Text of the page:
# How to Compute Direct Materials Variances

A direct materials variance results from one of two conditions: differences in the prices paid for materials or discrepancies in the quantities used in production. To find these variances, you can use formulas or a simple diagram approach.

## Using formulas to calculate direct materials variances

The total direct materials variance is comprised of two components: the direct materials price variance and the direct materials quantity variance.

To compute the direct materials price variance, take the difference between the standard price (SP) and the actual price (AP), and then multiply that result by the actual quantity (AQ):

Direct materials price variance = (SP – AP) x AQ

To get the direct materials quantity variance, multiply the standard price by the difference between the standard quantity (SQ) and the actual quantity:

Direct materials quantity variance = SP x (SQ – AQ)

The total direct materials variance equals the difference between total actual cost of materials (AP x AQ) and the budgeted cost of materials, based on standard costs (SP x SQ):

Total direct materials variance = (SP x SQ) – (AP x AQ)

For example, Band Book’s standard price is $10.35 per pound. The standard quantity per unit is 28 pounds of paper per case. This year, Band Book made 1,000 cases of books, so the company should have used 28,000 pounds of paper, the total standard quantity (1,000 cases x 28 pounds per case). However, the company purchased 30,000 pounds of paper (the actual quantity), paying $9.90 per case (the actual price).

Based on the given formula, the direct materials price variance comes to a positive $13,500, a favorable variance:

Direct materials price variance = (SP – AP) x AQ = ($10.35 – $9.90) x 30,000 = $13,500 favorable

This variance means that savings in direct materials prices cut the company’s costs by $13,500.

The direct materials quantity variance focuses on the difference between the standard quantity and the actual quantity, arriving at a negative $20,700, an unfavorable variance:

Direct materials quantity variance = SP x (SQ – AQ) = $10.35 x (28,000 – 30,000) = –$20,700 unfavorable

This result means that the 2,000 additional pounds of paper used by the company increased total costs $20,700. Now, you can plug both parts in to find the total direct materials variance. Compute the total direct materials variance as follows:

Total direct materials variance = (SP x SQ) – (AP x AQ) = ($10.35 x 28,000) – ($9.90 x 30,000) = $289,800 – $297,000 = –7,200 unfavorable

## Diagramming direct materials variances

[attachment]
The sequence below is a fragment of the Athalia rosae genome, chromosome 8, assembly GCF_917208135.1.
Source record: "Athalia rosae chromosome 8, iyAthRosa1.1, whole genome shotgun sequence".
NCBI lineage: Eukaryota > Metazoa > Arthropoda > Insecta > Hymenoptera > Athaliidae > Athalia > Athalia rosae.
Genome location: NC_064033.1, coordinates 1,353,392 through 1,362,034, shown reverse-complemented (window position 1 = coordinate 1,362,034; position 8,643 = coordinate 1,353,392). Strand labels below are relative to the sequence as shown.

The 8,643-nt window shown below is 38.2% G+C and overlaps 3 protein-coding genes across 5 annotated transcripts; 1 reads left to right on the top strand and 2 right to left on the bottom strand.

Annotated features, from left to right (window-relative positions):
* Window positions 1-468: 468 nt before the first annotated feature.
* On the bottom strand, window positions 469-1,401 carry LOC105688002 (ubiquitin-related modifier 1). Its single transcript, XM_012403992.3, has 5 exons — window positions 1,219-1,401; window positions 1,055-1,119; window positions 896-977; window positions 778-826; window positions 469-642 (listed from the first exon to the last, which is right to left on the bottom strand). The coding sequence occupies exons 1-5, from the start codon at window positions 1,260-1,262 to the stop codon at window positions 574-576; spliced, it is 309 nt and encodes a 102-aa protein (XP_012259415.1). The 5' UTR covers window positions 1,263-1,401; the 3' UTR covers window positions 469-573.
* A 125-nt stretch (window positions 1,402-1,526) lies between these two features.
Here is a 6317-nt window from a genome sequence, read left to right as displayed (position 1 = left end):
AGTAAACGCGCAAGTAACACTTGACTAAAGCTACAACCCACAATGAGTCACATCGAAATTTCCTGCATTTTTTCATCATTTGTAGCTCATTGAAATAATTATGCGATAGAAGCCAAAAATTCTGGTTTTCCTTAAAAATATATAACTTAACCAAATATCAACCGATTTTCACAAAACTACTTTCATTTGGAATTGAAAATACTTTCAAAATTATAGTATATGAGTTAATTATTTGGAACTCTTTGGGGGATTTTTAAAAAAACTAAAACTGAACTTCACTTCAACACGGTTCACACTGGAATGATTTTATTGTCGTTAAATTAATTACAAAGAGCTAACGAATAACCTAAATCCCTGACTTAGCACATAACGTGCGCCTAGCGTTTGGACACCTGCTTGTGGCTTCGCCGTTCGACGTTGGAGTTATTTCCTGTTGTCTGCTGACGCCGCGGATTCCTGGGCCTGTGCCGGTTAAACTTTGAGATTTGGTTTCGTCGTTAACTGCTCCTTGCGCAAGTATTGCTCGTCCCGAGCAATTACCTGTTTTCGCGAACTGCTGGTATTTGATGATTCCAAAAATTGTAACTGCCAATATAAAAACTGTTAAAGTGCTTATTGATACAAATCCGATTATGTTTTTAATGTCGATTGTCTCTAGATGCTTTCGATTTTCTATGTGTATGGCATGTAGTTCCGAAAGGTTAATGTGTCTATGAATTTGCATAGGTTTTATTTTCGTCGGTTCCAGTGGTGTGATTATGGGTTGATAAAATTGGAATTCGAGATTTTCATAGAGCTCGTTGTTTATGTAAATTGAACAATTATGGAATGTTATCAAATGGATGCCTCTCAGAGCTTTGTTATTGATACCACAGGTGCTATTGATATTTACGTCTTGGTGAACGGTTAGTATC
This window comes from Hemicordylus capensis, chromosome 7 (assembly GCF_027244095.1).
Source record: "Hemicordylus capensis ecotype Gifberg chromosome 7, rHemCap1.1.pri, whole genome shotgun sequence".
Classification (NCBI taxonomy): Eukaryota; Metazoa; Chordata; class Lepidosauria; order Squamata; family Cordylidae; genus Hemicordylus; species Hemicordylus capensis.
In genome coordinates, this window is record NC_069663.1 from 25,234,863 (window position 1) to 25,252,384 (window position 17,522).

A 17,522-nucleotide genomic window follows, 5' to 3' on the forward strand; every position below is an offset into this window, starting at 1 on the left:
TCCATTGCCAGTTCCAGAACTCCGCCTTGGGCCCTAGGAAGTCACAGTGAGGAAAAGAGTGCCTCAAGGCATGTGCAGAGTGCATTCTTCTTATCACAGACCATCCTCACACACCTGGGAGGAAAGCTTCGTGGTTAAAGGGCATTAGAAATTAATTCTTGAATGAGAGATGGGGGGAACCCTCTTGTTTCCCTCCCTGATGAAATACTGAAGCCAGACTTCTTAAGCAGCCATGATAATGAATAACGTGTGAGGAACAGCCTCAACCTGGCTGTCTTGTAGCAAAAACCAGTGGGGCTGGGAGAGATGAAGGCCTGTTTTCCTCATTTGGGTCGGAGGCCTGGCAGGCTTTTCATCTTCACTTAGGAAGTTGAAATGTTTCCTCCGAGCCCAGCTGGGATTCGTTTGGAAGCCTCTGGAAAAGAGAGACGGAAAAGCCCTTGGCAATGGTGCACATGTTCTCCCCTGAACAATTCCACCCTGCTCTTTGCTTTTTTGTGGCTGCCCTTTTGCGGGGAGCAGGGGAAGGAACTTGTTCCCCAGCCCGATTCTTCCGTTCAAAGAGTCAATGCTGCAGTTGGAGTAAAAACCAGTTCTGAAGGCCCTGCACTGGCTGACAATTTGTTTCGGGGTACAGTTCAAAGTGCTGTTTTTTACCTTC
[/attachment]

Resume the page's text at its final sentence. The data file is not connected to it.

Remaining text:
The following figure provides an easier way to compute price and quantity variances. To use this diagram approach, just compute the totals in the third row: actual cost, actual quantity at standard price, and the standard cost.

The actual cost less the actual quantity at standard price equals the direct materials price variance. The difference between the actual quantity at standard price and the standard cost is the direct materials quantity variance. The total of both variances equals the total direct materials variance.

To apply this method to the Band Book example, take a look at the next diagram. Start at the bottom. Direct materials actually cost $297,000, even though the standard cost of the direct materials is only $289,800. The actual quantity of direct materials at standard price equals $310,500.

To compute the direct materials price variance, subtract the actual cost of direct materials ($297,000) from the actual quantity of direct materials at standard price ($310,500). This difference comes to a $13,500 favorable variance, meaning that the company saves $13,500 by buying direct materials for $9.90 rather than the original standard price of $10.35.

To compute the direct materials quantity variance, subtract the actual quantity of direct materials at standard price ($310,500) from the standard cost of direct materials ($289,800), resulting in an unfavorable direct materials quantity variance of $20,700. Because the company uses 30,000 pounds of paper rather than the 28,000-pound standard, it loses an additional $20,700.

This setup explains the unfavorable total direct materials variance of $7,200 — the company gains $13,500 by paying less for direct materials, but loses $20,700 by using more direct materials.